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RSS FeedsRemote Sensing, Vol. 14, Pages 3936: Snow Cover Phenology Change and Response to Climate in China during 2000–2020 (Remote Sensing)

 
 

13 august 2022 12:44:46

 
Remote Sensing, Vol. 14, Pages 3936: Snow Cover Phenology Change and Response to Climate in China during 2000–2020 (Remote Sensing)
 


Snow cover phenology (SCP) is critical to the climate system. China has the most comprehensive snow cover distribution in the middle and low latitudes and has shown dramatic changes over the past few decades. However, the spatiotemporal characteristics of SCP parameters and their sensitivity to meteorological factors (temperature and precipitation) under different conditions (altitude, snow cover classification, or season) in China are insufficiently studied. Therefore, using improved daily MODIS cloud-gap-filled (CGF) snow-cover-extent (SCE) products, the spatiotemporal characteristics (distribution and variation) and respond to climate of snow cover area (SCA), snow cover start (SCS), snow cover melt (SCM), and snow cover days (SCD) are explored from 2000 to 2020. The results show that in the past 20 years, snow cover in China has demonstrated a trend of decreasing SCA, decreasing SCD, advancing SCS, and advancing SCM, with SCM advancing faster than SCS. The greatest snowfall occurs in January, mainly in northeastern China, northern Xinjiang, and the Tibet Plateau. Spatially, the slope of SCP was mainly within ±0.5 day/year (d/y) Statistics indicated that the area proportion where SCD is significantly reduced is greater than increased; SCD, SCS, and SCM are shortened or advanced in three snow-covered area classifications. Moreover, compared with precipitation, the significantly correlated regions (6–47.2% more than precipitation) and correlation degree (1.23–8.33 times precipitation in significantly correlated snow cover classification) between temperature and SCP in different seasons are larger. For stable snow-covered areas (SSA), SCD are mainly affected by spring temperature below 1500 m and mainly by autumn temperature above 1500 m; the precipitation is more affected in autumn. The correlation of SCP with temperature and precipitation has obvious spatial and seasonal differences and shows characteristic variation with altitude. These results can provide important data support for climate prediction, hydrological research, and disaster warning.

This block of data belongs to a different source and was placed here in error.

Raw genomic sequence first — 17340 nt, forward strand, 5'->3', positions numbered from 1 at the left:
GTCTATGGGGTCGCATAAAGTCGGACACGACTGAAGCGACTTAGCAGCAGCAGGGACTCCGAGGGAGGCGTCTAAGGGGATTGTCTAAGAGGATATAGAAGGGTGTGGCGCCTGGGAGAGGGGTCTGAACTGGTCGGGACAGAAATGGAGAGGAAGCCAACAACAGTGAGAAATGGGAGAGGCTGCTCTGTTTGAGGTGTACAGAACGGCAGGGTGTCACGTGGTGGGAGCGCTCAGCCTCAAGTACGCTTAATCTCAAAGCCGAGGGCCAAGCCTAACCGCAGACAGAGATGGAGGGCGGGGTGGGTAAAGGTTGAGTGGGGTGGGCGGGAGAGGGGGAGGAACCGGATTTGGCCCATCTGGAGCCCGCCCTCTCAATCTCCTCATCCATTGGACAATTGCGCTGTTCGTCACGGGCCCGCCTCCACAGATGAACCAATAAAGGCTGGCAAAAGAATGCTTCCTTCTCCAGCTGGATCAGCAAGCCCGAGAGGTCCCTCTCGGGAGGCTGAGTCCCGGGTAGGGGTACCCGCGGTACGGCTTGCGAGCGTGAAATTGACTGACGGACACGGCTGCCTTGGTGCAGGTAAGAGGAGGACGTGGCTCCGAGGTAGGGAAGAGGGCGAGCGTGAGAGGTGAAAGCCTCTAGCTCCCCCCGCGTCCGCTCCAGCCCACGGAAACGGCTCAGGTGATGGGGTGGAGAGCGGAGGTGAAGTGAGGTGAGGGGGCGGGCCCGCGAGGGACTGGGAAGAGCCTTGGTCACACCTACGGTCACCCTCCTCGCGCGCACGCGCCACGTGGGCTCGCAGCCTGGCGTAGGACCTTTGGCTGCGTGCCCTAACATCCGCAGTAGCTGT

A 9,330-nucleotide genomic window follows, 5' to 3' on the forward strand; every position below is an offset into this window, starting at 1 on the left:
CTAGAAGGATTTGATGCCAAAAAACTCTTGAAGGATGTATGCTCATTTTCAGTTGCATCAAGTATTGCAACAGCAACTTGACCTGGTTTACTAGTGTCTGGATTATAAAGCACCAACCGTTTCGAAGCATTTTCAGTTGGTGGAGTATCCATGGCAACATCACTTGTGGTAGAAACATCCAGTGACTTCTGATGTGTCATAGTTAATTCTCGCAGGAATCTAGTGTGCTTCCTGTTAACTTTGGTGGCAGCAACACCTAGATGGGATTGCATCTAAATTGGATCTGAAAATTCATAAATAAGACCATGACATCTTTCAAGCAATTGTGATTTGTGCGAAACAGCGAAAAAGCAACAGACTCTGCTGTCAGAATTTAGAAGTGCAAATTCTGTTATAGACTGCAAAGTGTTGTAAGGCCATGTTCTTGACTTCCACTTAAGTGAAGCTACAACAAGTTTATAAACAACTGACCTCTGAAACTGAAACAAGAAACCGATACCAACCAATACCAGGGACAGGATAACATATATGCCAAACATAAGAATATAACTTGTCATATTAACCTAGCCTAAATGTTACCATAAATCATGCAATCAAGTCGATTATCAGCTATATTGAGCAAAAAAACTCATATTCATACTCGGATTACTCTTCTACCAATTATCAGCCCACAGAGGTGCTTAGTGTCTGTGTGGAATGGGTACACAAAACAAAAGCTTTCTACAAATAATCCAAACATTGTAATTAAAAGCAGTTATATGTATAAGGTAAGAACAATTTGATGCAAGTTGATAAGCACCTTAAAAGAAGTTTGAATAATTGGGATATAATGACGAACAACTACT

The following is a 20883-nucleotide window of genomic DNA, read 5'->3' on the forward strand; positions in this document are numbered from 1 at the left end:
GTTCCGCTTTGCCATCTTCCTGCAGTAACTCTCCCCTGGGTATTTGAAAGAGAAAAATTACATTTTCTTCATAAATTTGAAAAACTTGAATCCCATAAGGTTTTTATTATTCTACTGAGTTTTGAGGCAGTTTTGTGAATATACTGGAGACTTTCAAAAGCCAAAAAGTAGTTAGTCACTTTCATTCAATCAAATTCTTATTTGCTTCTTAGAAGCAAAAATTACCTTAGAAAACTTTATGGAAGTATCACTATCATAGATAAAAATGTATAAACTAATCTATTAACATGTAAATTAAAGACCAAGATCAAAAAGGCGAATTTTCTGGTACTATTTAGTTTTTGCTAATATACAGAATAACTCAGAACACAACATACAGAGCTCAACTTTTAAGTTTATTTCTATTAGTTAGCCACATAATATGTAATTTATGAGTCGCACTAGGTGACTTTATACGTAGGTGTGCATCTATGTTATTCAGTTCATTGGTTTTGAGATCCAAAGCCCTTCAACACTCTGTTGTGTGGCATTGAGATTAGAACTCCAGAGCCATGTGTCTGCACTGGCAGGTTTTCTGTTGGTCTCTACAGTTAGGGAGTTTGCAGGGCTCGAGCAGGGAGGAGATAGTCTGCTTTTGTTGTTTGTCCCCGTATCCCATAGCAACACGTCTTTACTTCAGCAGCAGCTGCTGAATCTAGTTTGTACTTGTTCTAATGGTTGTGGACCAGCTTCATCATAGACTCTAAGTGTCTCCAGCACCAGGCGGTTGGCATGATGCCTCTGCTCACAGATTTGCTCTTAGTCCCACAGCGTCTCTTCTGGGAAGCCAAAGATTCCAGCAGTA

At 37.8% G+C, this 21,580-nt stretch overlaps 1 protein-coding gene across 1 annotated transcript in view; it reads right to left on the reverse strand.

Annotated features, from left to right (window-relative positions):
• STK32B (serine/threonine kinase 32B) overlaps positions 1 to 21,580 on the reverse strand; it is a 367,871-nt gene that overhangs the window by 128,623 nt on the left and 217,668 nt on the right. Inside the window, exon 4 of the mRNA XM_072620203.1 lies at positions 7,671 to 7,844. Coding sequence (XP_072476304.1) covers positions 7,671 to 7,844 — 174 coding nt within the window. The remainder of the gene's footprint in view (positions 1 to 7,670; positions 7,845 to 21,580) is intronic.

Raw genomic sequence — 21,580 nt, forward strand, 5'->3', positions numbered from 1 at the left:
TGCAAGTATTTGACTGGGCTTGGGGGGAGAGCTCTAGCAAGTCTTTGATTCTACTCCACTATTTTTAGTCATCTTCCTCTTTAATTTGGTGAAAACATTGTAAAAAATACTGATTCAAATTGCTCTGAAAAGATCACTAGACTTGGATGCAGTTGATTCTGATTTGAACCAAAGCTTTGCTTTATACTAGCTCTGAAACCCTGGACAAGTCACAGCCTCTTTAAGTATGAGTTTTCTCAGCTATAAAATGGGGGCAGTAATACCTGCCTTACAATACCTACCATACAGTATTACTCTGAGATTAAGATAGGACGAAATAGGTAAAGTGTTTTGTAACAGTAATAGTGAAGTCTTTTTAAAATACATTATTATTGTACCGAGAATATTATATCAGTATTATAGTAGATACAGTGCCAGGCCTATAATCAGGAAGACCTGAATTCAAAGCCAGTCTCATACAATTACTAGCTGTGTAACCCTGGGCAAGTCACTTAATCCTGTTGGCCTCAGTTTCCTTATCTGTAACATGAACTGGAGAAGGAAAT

82 viewsCategory: Geology, Physics
 
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